|Measurement||sheet: 25.5 x 35.4 cm; mount: 40.6 x 55.8 cm|
|Object type||Work on paper|
|Physical description||watercolour heightened with white over pencil on paper|
First World War, 1914-1918
Item copyright: Copyright expired - public domain
This item is in the Public Domain
18 pounder quick firing gun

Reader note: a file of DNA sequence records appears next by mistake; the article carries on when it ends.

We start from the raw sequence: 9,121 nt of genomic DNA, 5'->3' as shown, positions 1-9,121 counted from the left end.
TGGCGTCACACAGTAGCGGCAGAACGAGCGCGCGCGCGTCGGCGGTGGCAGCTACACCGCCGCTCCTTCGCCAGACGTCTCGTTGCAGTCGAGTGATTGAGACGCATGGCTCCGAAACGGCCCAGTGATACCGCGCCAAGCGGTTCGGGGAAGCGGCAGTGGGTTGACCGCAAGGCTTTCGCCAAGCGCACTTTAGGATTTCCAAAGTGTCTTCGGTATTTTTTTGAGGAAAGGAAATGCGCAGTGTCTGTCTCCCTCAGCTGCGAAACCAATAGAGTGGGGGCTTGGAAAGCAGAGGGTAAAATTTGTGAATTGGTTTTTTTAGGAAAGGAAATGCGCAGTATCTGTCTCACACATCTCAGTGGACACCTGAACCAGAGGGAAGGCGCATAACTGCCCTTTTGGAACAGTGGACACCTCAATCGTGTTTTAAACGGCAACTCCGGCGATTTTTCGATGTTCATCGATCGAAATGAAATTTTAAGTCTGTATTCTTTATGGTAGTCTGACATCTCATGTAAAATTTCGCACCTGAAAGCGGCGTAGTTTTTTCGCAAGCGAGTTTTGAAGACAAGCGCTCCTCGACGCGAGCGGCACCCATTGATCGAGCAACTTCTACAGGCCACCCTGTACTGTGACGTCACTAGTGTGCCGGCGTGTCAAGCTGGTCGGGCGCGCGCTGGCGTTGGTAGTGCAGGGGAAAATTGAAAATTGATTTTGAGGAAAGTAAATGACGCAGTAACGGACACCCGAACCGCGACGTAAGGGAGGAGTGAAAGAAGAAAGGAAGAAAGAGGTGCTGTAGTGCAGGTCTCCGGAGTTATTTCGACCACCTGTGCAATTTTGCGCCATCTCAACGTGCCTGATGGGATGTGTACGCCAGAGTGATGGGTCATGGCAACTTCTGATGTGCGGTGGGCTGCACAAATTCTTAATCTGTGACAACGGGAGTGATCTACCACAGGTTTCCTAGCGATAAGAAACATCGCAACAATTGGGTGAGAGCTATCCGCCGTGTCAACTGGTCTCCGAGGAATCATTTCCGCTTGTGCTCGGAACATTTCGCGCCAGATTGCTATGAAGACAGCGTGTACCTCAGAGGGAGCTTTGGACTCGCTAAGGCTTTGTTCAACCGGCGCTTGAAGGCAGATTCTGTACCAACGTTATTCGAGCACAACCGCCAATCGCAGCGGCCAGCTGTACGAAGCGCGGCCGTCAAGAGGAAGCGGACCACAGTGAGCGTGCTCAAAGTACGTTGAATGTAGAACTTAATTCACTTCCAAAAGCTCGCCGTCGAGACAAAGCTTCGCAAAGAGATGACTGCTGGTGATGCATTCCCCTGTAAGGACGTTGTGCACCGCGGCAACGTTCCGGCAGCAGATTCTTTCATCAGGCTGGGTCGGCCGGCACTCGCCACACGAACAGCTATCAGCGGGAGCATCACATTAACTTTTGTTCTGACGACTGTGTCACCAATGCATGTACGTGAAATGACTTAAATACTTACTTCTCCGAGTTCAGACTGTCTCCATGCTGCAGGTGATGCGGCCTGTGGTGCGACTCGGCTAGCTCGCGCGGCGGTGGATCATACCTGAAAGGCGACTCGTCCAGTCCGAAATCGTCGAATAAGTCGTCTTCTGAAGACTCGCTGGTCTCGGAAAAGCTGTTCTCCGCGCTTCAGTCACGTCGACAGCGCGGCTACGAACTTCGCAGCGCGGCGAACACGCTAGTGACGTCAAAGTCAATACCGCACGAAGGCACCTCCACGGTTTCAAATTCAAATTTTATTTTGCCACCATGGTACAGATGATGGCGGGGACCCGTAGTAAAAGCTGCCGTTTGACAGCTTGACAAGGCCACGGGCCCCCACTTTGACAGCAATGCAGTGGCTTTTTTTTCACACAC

Depicts an 18 pounder quick firing gun, Mark II, with camouflage paint, with a half limber wagon for ammunition, which is also camouflaged, behind the gun. The gun was used by the 1st Australian Imperial Force, Australian Field Artillery. James Fraser Scott's (1877- 1932) official war art is particularly informative, both due to his experiences as a soldier who had seen active service in the First World War, and also because of his physical proximity to key battles. He was selected from the ranks of soldiers in May 1918 to work as an artist with the Australian War Records Section, and was able to quickly interpret and record crucial moments in Australian military history. Scott was a highly trained artist. Following his time at the Dunedin School of Art in New Zealand, he received an extensive art education in Europe. During the 1890s he travelled to Paris, studying at the Academie Julian and subsequently in Munich, Antwerp and Italy. Enlisting in the 50th Battalion, AIF, in May 1916, he served in France; he later sustained injuries to his hand and neck in September 1916 at Zonnebeke. Following this, Scott suffered from poor health, and contemporaries believed the illnesses and injuries he incurred during the war contributed to his death. After he was seconded to work with the Australian War Records Section, Scott initially worked as Officer in Charge of Camouflage attached to the 1st Division AIF. In order to record military life he then accompanied the AIF through numerous engagements in France in 1918 - 1919. Scott was also an accomplished illustrator before the war, and during the conflict produced numerous black and white illustrations about life in the army. In 1918, he contributed pieces to the short-lived publication about the AIF in Europe, 'The Dinkum Australian'. Following armistice, Scott worked in a studio at St John's Wood with fellow Australian War Records artists Will Longstaff, Frank Crozier and George Benson. After his commission ended in 1920, Scott subsisted on a small war pension in London, and struggled to make a living as an artist.